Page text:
Statins Can Cause Heart Disease

statins can cause heart disease

Statins are not the lifesaving drugs that doctors and drug companies make them out to be. They can actually cause heart disease. Effects on lowering mortality are very small, they have never been shown to help women, and do not help in anyone who has not already had a heart attack.

Statins can cause heart disease

A recent study published in Expert Review of Clinical Pharmacology, “Statins stimulate atherosclerosis and heart failure: pharmacological mechanisms”(1), shows how statins can increase coronary artery calcification, a prime risk factor for heart attack.

A newspaper article based on this study quotes the lead author, Harumi Okuyama, saying, “I cannot find any evidence to support people taking statins.”

“We have collected a wealth of information on cholesterol and statins from many published papers and find overwhelming evidence that these drugs accelerate hardening of the arteries and can cause, or worsen, heart failure. I cannot find any evidence to support people taking statins and patients who are on them should stop.

Among the reasons given for the ability of statins to cause arterial calcification are:

  • Statins are toxic to mitochondria. By interfering with the synthesis of CoQ10 and heme A, components of which come from the cholesterol synthesis pathway, statins poison mitochondria and make them less able to generate energy.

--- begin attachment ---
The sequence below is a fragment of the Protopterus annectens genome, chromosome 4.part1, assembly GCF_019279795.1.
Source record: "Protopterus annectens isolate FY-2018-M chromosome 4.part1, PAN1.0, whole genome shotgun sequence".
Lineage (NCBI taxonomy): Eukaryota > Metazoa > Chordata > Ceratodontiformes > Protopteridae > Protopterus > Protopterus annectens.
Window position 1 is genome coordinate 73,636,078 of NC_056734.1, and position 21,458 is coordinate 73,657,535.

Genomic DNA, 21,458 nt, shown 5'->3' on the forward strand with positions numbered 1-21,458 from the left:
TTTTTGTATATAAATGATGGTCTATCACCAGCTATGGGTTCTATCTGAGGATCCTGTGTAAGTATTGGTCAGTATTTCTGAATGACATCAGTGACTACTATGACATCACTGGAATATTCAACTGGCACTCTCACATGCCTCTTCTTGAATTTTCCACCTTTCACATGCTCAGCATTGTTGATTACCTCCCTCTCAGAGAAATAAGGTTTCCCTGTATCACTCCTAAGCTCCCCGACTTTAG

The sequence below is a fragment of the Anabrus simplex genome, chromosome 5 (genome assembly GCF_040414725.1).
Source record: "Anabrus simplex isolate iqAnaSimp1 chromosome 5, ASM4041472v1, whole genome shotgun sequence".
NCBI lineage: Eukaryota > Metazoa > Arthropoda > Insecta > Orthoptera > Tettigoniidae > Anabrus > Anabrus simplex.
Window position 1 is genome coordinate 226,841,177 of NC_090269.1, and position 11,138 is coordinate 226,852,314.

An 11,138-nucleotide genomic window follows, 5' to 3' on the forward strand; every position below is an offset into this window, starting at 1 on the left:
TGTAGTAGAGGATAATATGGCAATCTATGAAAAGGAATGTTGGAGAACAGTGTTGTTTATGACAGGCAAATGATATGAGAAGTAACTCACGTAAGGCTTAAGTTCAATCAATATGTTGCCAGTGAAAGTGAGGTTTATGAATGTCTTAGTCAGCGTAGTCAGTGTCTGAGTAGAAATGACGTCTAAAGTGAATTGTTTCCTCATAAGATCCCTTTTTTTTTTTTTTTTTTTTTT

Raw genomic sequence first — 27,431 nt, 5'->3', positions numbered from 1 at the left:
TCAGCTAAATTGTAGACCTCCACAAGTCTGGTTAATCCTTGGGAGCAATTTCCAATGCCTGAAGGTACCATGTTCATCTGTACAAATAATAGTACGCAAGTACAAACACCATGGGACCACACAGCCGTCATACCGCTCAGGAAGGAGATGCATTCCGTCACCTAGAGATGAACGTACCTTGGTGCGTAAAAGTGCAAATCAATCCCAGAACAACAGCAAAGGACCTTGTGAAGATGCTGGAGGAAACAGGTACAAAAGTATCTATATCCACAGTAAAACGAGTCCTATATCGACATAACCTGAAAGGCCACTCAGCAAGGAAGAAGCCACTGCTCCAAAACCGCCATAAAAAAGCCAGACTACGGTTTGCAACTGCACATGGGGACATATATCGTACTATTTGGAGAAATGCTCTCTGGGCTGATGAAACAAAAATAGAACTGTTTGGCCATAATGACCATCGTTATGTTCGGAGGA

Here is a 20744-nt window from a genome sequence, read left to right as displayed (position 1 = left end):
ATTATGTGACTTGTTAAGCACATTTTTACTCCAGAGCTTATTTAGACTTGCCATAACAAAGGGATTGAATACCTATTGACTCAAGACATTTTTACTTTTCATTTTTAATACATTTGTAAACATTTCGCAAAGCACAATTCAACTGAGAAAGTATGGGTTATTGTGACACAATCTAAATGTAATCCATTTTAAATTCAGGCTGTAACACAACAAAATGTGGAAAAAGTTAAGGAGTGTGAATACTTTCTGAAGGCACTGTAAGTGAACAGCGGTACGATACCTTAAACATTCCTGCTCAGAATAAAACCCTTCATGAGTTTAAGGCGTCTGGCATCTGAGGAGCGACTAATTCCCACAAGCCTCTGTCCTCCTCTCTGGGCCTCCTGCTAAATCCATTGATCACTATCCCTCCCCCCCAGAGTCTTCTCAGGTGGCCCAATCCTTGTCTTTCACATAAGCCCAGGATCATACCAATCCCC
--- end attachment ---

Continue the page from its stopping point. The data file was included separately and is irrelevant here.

• Statin administration and selenium deficiency cause heart failure through a common mechanism. Statins inhibit the synthesis of glutathione peroxidase, leading to increased oxidative stress. They also inhibit superoxide dismutase and catalase, through unknown mechanisms, also leading to oxidative stress.
  • Statins inhibit vitamin K2 and accelerate artery calcification. Vitamin K2 is necessary for proper calcium metabolism; inhibiting it leads to calcification – calcium goes where it shouldn’t (arteries) instead of where it should (bones).
  • Clinical trials show or suggest that statins lead to more atherosclerotic heart disease and heart failure.

Other evidence

“Progression of Vascular Calcification Is Increased With Statin Use in the Veterans Affairs Diabetes Trial”(2) In ~200 participants who had type 2 diabetes, progression of coronary artery calcification was about double in the more frequent (more compliant) statin users.

The authors of the first cited study conclude their piece as follows:

Pharmacological evidence and clinical trial results support the interpretation that statins stimulate atherogenesis by suppressing vitamin K2 synthesis and thereby enhancing artery calcification. Statins cause heart failure by depleting the myocardium of CoQ10, ‘heme A’ and selenoproteins, thereby impairing mitochondrial ATP production. In summary, statins are not only ineffective in preventing CHD events but instead are capable of increasing CHD and heart failure.